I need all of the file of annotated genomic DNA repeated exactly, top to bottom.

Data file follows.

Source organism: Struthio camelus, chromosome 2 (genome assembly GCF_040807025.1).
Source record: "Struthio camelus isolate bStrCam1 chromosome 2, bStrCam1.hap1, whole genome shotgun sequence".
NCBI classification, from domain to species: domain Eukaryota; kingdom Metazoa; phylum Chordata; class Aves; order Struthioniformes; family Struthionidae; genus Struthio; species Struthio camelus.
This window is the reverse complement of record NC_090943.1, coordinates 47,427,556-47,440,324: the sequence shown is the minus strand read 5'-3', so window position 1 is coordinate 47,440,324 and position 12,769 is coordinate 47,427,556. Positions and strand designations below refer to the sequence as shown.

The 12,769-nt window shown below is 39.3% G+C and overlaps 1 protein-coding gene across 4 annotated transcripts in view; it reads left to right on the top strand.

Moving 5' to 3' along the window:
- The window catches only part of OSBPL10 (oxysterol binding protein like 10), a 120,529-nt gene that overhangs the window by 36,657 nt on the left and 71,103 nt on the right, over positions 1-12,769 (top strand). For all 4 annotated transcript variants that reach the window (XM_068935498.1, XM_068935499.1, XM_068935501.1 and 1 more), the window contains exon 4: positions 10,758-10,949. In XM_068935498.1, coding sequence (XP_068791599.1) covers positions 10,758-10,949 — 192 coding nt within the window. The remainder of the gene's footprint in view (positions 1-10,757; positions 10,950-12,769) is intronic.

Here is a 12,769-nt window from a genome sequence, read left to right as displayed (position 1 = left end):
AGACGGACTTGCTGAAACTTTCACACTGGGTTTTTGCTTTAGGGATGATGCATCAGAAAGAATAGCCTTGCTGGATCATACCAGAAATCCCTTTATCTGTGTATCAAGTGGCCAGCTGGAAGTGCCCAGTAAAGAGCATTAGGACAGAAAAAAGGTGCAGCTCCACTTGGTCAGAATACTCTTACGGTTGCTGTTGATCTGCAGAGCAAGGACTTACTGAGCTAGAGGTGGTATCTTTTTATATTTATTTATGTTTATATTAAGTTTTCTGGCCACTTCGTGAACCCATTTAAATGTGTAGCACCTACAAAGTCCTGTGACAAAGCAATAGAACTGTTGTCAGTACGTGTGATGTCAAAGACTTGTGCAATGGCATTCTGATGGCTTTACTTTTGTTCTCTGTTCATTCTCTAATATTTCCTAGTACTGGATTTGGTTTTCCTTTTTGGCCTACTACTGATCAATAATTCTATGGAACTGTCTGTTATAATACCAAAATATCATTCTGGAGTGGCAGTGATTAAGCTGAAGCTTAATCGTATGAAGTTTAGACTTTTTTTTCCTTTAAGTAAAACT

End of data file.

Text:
Source organism: Struthio camelus, chromosome 2 (genome assembly GCF_040807025.1).
Source record: "Struthio camelus isolate bStrCam1 chromosome 2, bStrCam1.hap1, whole genome shotgun sequence".
NCBI classification, from domain to species: domain Eukaryota; kingdom Metazoa; phylum Chordata; class Aves; order Struthioniformes; family Struthionidae; genus Struthio; species Struthio camelus.
This window is the reverse complement of record NC_090943.1, coordinates 47,427,556-47,440,324: the sequence shown is the minus strand read 5'-3', so window position 1 is coordinate 47,440,324 and position 12,769 is coordinate 47,427,556. Positions and strand designations below refer to the sequence as shown.

The 12,769-nt window shown below is 39.3% G+C and overlaps 1 protein-coding gene across 4 annotated transcripts in view; it reads left to right on the top strand.

Moving 5' to 3' along the window:
- The window catches only part of OSBPL10 (oxysterol binding protein like 10), a 120,529-nt gene that overhangs the window by 36,657 nt on the left and 71,103 nt on the right, over positions 1-12,769 (top strand). For all 4 annotated transcript variants that reach the window (XM_068935498.1, XM_068935499.1, XM_068935501.1 and 1 more), the window contains exon 4: positions 10,758-10,949. In XM_068935498.1, coding sequence (XP_068791599.1) covers positions 10,758-10,949 — 192 coding nt within the window. The remainder of the gene's footprint in view (positions 1-10,757; positions 10,950-12,769) is intronic.

Here is a 12,769-nt window from a genome sequence, read left to right as displayed (position 1 = left end):
AGACGGACTTGCTGAAACTTTCACACTGGGTTTTTGCTTTAGGGATGATGCATCAGAAAGAATAGCCTTGCTGGATCATACCAGAAATCCCTTTATCTGTGTATCAAGTGGCCAGCTGGAAGTGCCCAGTAAAGAGCATTAGGACAGAAAAAAGGTGCAGCTCCACTTGGTCAGAATACTCTTACGGTTGCTGTTGATCTGCAGAGCAAGGACTTACTGAGCTAGAGGTGGTATCTTTTTATATTTATTTATGTTTATATTAAGTTTTCTGGCCACTTCGTGAACCCATTTAAATGTGTAGCACCTACAAAGTCCTGTGACAAAGCAATAGAACTGTTGTCAGTACGTGTGATGTCAAAGACTTGTGCAATGGCATTCTGATGGCTTTACTTTTGTTCTCTGTTCATTCTCTAATATTTCCTAGTACTGGATTTGGTTTTCCTTTTTGGCCTACTACTGATCAATAATTCTATGGAACTGTCTGTTATAATACCAAAATATCATTCTGGAGTGGCAGTGATTAAGCTGAAGCTTAATCGTATGAAGTTTAGACTTTTTTTTCCTTTAAGTAAAACT